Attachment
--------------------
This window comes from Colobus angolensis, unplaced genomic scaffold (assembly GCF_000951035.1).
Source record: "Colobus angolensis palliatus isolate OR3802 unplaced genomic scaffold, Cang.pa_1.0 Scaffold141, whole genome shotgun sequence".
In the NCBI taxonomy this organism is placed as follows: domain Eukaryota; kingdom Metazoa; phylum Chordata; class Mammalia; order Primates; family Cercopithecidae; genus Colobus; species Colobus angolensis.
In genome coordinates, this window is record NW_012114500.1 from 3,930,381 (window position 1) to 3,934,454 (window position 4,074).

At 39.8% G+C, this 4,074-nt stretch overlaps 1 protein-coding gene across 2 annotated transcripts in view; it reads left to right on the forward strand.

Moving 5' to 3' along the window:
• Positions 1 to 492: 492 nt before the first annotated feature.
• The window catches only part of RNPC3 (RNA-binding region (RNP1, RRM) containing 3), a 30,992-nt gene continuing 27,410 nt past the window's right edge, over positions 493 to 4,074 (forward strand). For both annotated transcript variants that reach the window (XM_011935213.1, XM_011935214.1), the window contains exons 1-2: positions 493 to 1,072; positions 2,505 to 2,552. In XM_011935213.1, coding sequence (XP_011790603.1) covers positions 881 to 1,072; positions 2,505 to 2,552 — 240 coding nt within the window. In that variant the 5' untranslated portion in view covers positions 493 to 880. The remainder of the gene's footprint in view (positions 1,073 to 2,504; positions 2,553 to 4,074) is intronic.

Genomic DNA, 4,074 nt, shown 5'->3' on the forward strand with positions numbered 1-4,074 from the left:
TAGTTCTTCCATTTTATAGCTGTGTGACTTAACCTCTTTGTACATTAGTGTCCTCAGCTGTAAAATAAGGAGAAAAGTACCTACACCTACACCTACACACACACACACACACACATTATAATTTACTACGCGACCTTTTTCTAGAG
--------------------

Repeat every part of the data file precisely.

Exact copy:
This window comes from Colobus angolensis, unplaced genomic scaffold (assembly GCF_000951035.1).
Source record: "Colobus angolensis palliatus isolate OR3802 unplaced genomic scaffold, Cang.pa_1.0 Scaffold141, whole genome shotgun sequence".
In the NCBI taxonomy this organism is placed as follows: domain Eukaryota; kingdom Metazoa; phylum Chordata; class Mammalia; order Primates; family Cercopithecidae; genus Colobus; species Colobus angolensis.
In genome coordinates, this window is record NW_012114500.1 from 3,930,381 (window position 1) to 3,934,454 (window position 4,074).

At 39.8% G+C, this 4,074-nt stretch overlaps 1 protein-coding gene across 2 annotated transcripts in view; it reads left to right on the forward strand.

Moving 5' to 3' along the window:
• Positions 1 to 492: 492 nt before the first annotated feature.
• The window catches only part of RNPC3 (RNA-binding region (RNP1, RRM) containing 3), a 30,992-nt gene continuing 27,410 nt past the window's right edge, over positions 493 to 4,074 (forward strand). For both annotated transcript variants that reach the window (XM_011935213.1, XM_011935214.1), the window contains exons 1-2: positions 493 to 1,072; positions 2,505 to 2,552. In XM_011935213.1, coding sequence (XP_011790603.1) covers positions 881 to 1,072; positions 2,505 to 2,552 — 240 coding nt within the window. In that variant the 5' untranslated portion in view covers positions 493 to 880. The remainder of the gene's footprint in view (positions 1,073 to 2,504; positions 2,553 to 4,074) is intronic.

Genomic DNA, 4,074 nt, shown 5'->3' on the forward strand with positions numbered 1-4,074 from the left:
TAGTTCTTCCATTTTATAGCTGTGTGACTTAACCTCTTTGTACATTAGTGTCCTCAGCTGTAAAATAAGGAGAAAAGTACCTACACCTACACCTACACACACACACACACACACATTATAATTTACTACGCGACCTTTTTCTAGAG